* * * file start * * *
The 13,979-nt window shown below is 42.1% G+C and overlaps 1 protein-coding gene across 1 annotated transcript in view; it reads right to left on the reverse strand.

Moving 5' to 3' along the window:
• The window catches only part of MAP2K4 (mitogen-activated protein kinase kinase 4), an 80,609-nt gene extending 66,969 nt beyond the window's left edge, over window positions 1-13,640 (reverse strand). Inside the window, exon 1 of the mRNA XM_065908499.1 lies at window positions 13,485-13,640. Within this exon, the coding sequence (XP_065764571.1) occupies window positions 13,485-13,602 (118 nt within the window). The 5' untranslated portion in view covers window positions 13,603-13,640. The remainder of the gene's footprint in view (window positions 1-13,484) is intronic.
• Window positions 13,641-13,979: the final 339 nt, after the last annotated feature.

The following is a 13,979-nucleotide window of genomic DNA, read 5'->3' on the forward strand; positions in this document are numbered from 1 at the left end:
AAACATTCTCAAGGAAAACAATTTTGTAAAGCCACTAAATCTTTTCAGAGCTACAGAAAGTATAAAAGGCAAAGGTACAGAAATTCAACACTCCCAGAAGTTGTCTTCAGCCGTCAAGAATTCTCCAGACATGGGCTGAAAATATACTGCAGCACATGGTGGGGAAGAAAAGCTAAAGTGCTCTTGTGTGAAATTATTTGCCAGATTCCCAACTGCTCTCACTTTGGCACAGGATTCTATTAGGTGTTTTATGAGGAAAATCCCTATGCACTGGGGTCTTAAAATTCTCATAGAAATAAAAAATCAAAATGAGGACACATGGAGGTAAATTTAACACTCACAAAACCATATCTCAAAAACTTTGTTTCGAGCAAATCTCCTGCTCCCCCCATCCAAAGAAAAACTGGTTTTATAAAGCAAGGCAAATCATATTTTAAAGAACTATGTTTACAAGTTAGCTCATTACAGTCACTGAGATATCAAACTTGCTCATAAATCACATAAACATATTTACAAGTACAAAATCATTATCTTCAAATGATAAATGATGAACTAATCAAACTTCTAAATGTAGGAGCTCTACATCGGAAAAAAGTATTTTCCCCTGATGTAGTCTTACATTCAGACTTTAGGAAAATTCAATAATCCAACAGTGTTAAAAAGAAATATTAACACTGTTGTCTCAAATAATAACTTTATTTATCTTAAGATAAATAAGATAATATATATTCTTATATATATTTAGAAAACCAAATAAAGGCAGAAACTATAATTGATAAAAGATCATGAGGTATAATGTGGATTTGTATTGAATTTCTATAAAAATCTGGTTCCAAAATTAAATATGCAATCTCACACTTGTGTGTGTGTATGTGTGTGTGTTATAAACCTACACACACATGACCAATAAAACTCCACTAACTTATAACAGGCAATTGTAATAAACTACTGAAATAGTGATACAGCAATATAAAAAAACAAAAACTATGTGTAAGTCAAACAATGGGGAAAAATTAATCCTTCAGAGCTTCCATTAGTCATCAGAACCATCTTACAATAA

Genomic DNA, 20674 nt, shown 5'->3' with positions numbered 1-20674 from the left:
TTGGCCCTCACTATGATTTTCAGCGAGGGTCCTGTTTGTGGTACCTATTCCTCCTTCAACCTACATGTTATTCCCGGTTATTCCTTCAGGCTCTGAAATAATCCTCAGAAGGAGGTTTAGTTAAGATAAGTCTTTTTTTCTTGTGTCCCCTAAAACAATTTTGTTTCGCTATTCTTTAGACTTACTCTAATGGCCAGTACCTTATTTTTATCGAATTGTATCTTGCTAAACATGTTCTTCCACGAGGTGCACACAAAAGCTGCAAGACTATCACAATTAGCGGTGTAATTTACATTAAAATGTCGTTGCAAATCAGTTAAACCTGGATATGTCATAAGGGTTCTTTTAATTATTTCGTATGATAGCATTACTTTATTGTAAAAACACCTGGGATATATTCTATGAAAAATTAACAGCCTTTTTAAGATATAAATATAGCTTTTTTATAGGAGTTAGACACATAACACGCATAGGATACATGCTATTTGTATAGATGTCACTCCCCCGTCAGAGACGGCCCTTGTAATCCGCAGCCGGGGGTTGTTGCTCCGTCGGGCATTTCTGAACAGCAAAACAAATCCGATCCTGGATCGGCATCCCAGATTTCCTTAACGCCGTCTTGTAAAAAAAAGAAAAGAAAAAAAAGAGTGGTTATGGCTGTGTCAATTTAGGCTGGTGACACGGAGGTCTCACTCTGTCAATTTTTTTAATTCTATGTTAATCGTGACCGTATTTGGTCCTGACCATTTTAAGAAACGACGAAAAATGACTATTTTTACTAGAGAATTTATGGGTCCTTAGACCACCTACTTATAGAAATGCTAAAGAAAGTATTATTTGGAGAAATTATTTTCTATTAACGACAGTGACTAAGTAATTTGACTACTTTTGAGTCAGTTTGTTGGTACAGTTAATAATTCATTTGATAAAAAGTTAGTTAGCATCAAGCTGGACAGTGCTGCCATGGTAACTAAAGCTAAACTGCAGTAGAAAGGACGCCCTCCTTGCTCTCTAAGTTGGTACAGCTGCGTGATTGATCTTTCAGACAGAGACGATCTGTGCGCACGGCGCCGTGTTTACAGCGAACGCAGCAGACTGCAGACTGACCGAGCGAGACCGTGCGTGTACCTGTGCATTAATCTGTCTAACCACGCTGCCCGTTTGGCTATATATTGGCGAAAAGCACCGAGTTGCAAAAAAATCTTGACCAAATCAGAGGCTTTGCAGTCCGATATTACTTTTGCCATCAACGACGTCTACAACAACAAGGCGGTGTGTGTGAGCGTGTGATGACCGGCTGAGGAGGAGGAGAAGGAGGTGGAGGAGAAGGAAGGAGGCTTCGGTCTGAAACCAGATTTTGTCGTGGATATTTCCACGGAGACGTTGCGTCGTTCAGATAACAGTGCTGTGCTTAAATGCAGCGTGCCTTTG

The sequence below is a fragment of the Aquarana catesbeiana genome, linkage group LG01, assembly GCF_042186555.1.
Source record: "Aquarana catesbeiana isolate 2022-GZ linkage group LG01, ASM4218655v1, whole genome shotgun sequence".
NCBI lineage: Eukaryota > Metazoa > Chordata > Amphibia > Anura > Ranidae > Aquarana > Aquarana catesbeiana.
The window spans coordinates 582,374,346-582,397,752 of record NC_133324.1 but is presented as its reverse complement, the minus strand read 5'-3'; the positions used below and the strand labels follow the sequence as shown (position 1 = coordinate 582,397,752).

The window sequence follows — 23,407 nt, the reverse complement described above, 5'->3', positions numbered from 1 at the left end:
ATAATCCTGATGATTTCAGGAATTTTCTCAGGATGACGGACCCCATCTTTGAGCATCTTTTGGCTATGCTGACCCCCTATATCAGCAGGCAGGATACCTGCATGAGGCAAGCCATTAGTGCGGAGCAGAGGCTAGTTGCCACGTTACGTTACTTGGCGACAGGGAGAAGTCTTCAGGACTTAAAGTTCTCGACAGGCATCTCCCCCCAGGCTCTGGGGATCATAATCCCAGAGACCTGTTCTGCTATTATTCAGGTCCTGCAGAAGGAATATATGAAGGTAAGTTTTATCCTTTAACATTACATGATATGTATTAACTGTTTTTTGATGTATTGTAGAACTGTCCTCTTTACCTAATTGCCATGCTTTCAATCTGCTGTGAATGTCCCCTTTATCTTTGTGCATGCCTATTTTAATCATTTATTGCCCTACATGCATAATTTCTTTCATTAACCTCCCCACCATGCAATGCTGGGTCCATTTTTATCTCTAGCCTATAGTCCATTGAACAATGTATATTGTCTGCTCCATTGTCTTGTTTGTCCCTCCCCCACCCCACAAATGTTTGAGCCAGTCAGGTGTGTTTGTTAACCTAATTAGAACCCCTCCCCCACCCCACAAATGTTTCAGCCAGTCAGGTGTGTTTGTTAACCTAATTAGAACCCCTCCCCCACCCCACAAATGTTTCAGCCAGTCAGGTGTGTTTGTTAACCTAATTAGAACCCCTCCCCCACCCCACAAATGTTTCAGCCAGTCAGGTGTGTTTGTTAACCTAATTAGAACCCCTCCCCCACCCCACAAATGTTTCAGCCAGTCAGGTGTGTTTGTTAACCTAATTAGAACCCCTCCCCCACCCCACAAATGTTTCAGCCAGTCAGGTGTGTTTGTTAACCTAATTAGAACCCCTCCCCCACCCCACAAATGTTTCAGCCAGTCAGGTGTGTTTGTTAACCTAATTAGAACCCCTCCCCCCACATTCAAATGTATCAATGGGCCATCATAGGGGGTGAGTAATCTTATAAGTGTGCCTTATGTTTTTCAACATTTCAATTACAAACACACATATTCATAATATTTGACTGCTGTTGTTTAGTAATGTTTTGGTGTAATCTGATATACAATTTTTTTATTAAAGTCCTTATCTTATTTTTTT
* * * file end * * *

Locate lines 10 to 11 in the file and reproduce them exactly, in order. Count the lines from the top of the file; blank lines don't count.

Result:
Source record: "Aquarana catesbeiana isolate 2022-GZ linkage group LG01, ASM4218655v1, whole genome shotgun sequence".
NCBI lineage: Eukaryota > Metazoa > Chordata > Amphibia > Anura > Ranidae > Aquarana > Aquarana catesbeiana.